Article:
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Sad news, the pioneering physicist Stephen Hawking has died.
His death should come as no surprise, having long-outlived the predictions made my his doctors when he first showed symptoms of a nasty motor-neurone disorder during his 20's. Indeed, that he reached the age of 76 boggles the mind when you consider that few with his condition live more than a decade or so after diagnosis. Hawking himself was only expected to live a couple of years from that point.
There can be little doubt that Hawking made significant contributions to our understanding of the universe around us and that he will be sorely missed, both within the scientific community and outside it.
Although his hypothesis were not always right, he was someone whose insight into the nature of the universe advanced that area of science by an enormous amount in the few short decades he lived.
Of course he wasn't just a star in the world of science, he also appeared playing himself in a number of popular TV series, such as The Big Bang Theory and The Simpsons. It is very seldom anyone manages to span that divide!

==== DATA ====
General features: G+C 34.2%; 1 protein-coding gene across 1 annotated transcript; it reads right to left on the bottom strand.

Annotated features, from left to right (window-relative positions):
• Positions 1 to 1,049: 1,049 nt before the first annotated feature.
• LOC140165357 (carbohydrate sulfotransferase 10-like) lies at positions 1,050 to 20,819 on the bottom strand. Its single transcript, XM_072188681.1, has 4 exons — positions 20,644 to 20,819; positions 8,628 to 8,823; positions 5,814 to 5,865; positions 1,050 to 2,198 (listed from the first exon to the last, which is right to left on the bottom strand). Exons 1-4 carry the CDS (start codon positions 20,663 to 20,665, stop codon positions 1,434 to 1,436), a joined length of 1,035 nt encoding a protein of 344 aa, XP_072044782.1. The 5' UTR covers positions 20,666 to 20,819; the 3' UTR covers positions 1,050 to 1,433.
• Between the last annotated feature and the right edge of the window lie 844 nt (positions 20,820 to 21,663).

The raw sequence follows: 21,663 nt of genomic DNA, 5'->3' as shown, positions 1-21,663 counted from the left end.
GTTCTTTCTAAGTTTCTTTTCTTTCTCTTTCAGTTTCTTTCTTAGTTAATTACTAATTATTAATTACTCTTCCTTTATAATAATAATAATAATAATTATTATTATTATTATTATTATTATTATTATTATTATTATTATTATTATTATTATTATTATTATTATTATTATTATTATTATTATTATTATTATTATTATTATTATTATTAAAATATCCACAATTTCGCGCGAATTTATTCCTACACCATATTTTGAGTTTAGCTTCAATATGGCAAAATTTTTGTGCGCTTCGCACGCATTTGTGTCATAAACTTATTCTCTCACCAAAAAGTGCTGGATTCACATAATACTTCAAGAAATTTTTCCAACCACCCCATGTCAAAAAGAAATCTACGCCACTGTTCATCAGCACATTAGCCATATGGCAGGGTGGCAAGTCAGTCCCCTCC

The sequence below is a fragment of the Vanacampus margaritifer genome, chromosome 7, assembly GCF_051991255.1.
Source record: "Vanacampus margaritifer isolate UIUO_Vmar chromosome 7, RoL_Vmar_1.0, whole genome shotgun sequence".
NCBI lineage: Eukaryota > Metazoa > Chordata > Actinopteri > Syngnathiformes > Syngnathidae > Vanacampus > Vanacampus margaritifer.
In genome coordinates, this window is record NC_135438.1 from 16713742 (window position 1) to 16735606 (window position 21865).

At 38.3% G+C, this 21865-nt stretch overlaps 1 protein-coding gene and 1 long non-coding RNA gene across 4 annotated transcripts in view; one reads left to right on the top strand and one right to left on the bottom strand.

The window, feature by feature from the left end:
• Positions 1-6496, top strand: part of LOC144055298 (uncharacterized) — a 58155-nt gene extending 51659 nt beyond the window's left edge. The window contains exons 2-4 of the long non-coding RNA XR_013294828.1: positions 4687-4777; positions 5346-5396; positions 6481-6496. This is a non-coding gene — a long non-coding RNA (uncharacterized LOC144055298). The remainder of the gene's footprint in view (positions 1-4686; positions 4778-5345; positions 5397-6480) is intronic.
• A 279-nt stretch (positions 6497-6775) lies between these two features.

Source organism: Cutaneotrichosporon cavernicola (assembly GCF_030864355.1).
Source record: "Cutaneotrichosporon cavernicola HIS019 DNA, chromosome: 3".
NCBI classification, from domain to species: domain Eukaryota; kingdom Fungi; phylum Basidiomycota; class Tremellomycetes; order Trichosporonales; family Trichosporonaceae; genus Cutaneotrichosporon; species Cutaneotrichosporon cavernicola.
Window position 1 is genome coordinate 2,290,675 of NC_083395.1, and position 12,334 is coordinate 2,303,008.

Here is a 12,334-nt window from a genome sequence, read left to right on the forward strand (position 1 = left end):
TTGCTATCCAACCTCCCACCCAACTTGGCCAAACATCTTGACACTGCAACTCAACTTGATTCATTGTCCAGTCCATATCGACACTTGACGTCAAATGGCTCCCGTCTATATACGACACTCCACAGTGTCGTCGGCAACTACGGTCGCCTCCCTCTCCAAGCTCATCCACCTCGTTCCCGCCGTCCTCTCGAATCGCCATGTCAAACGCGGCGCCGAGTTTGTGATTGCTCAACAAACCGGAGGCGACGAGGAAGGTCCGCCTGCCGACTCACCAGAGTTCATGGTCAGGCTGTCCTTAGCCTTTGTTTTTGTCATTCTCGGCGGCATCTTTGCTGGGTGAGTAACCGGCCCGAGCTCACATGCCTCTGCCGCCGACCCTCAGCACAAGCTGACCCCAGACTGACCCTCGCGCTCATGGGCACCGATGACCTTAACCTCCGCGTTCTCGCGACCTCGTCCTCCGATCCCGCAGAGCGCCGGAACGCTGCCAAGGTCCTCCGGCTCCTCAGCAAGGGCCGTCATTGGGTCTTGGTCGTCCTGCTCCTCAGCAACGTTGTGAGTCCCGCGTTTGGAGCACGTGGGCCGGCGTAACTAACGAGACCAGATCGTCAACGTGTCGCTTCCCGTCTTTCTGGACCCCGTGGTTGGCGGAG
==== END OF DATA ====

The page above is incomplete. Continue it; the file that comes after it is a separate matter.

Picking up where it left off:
As the effects of his affliction took hold, Hawking's biggest problem must surely have been that of communication.
Although he made good use of the retro speech synthesis device which has become part of his iconic image, the speed at which he was able to relate his thoughts and feelings must have been intensely frustrating for someone with such an active mind.
I can't help but wonder however, whether the increasingly cocooned existence in which his mind operated, may have enhanced his powers of concentration and application to the tasks before him.
He is however, a powerful symbol of exactly what a human being can do, regardless of the hurdles that life place in their way.
That one man could turn the mountain that was his disability into a platform with which to stand head-and-shoulders above the rest must be inspirational to anyone who finds themselves facing similar handicaps.
It's very easy to say that "life is what you make it" but Stephen Hawking proved this to be the truth.
So, hats-off in memory of Mr Hawking, not only for what he achieved, but also for the way in which he achieved it.
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